The Ramayana depicts the triple qualifies of Sathwa, Rajas and Thamas. The relevance of the Ramayana is not confined to a particular time, place or circumstances. It is of universal significance for all times. Its relevance is not limited to India alone.
The Ramayana holds out Rama as an embodiment of ideal qualities. As a son, friend, husband, masterand ruler, He was an ideal without a parallel. In the world one may be an ideal son, but not an ideal friend. One may be an ideal friend, but not an ideal brother. But Rama stands out unique as an embodiment of all ideal attributes.
We should note an important aspect relating to the breaking of the bow of Shiva at the court of Janaka. Though the bow was broken, the string connecting the two ends of the bow did not break at all, for the two ends of the bow stand for Sita and Rama–Prakruthi and Purusha. In fact the bond between Rama and Sita, Paramaatma and Prakruthi is an unbreakable one. The Ramayana demonstrates the inseparable bond between Prakruthi and Purusha.
The Ramayana has been divided into two sections: the Puurva Ramayana and the Utthara Ramayana. The Puurva Ramayana deals with the valorous deeds of Rama, his victory over indomitable heroes like Parashursama, Vaali and Ravana. These events speak of the dauntless courage, the matchless valour and the immense physical and mental prowess of Sri Rama. The Utthara Ramayana (the latter half is suffused with Karuna (compassion) and seeks to install the Rama Thathwa (The Rama Principle) in the hearts of the people.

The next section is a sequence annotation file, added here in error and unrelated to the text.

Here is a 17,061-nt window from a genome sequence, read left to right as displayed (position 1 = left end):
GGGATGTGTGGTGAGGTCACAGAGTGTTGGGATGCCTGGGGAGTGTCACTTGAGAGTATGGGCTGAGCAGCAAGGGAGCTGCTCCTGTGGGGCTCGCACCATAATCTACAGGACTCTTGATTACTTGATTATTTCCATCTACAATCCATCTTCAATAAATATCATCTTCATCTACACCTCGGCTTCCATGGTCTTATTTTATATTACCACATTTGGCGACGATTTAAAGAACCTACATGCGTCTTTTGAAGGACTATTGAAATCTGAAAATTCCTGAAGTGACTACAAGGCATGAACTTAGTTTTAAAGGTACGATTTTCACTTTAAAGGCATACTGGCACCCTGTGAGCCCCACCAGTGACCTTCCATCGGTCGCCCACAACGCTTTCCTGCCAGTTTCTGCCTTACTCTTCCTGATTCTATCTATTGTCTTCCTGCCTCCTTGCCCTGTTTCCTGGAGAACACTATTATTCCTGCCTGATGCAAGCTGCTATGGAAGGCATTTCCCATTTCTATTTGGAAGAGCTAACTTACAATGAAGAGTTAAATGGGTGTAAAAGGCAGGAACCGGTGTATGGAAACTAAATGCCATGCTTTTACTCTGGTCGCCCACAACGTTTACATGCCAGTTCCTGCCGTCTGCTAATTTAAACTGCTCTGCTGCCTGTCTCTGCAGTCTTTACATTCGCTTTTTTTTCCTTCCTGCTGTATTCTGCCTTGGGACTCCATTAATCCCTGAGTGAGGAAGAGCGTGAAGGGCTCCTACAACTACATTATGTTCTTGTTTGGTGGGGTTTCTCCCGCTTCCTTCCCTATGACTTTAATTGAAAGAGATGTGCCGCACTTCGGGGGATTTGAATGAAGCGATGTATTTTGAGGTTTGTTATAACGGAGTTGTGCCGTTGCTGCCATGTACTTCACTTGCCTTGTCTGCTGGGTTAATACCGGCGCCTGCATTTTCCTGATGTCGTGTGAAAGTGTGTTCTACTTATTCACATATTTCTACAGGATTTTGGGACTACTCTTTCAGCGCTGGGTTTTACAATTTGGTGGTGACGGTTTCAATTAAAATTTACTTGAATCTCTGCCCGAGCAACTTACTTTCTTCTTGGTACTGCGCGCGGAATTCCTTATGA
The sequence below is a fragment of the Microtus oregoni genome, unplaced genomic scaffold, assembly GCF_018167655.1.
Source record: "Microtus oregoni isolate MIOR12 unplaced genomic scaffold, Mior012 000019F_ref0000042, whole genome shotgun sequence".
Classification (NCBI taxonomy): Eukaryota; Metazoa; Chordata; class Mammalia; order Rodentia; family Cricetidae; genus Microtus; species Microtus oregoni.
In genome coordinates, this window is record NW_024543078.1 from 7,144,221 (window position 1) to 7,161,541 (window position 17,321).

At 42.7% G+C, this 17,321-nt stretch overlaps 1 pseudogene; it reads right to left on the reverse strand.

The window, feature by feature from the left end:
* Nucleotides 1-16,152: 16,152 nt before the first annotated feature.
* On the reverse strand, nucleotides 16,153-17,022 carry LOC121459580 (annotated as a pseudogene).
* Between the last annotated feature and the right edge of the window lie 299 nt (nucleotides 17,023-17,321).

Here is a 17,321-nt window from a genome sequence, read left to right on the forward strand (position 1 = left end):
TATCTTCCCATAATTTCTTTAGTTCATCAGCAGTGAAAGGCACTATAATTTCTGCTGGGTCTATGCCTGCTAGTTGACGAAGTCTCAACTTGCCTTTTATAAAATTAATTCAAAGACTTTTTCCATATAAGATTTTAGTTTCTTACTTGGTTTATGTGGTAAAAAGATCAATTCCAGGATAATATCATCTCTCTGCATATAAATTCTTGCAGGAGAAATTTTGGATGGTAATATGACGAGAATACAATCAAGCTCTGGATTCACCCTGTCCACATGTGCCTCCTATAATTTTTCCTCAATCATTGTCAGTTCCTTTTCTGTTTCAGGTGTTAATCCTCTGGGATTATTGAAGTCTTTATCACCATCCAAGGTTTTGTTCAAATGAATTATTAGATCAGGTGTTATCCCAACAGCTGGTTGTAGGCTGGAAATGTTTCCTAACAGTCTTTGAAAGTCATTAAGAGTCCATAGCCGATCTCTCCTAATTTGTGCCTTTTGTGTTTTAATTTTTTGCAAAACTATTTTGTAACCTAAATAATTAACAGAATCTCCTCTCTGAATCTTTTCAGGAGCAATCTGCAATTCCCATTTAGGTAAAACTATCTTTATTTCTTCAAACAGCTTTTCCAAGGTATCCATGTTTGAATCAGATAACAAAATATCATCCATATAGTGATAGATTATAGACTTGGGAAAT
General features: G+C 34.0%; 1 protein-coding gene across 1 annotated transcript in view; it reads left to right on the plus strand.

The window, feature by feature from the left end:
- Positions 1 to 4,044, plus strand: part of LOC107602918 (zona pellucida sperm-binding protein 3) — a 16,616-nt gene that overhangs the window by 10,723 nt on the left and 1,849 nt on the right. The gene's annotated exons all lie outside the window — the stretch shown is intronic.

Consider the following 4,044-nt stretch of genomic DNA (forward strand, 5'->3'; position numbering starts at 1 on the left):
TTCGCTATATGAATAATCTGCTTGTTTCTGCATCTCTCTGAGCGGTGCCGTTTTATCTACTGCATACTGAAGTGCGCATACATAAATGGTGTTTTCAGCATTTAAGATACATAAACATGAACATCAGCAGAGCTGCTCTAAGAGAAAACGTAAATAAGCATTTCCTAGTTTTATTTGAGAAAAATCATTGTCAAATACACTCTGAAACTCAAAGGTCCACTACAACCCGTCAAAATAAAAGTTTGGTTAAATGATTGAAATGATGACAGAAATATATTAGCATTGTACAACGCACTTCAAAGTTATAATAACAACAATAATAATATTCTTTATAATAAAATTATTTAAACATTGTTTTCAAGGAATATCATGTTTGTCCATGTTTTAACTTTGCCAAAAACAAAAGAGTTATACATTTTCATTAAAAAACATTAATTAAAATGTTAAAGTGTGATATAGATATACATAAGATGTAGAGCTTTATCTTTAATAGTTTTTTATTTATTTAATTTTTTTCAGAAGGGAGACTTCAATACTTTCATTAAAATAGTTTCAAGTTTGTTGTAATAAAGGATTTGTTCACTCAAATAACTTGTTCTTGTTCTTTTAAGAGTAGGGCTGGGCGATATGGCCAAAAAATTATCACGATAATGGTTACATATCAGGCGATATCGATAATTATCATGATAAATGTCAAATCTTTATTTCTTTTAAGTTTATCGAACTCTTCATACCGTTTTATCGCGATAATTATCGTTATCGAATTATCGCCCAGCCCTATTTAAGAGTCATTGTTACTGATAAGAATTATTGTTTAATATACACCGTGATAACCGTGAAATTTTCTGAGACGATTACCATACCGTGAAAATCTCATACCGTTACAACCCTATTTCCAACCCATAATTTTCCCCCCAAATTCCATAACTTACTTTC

Manifestation of three Gunas in Sita’s wedding:
One of the rites in the marriage ceremony in India is Thalambraalu the act of pouring rice on the head of the bridegroom by the bride. Since Janaka, the father of Sita, was immensely rich, he arranged for the pouring, of pearls instead of rice. Sita held a palmful of pearls in her hand over Rama’s head. The white pearls in the palms of Sita shone with reddish splendour as her palms were of reddish hue. When she poured the pearls on the white turban Rama wore for the occasion, the pearls shone with the white hue of the turban. The pearls rolling down the body of Sri Rama assumed a dark colour reflecting the bluish colour of Sri Rama.
The pearls shining with reddish hue in the hands of Sita are symbolic of the Rajo Guna, conveying the message that one is of Rajasik nature in the company of Prakruthi[Sita]. The pearls shining with whitish splendour are symbolic of the Sathwa Guna indicating the fact that one acquires the Sathwik nature in the company of God. The nature of persons who belonged neither to Prakruthi nor God will be Thamasik persons like the colour of the pearls that rolled down from Rama’s head. People of divine orientation shine with Sathwik serenity and purity. People with a worldly outlook display Rajasik quality while those who are neither worldly nor Godly are Thamasik.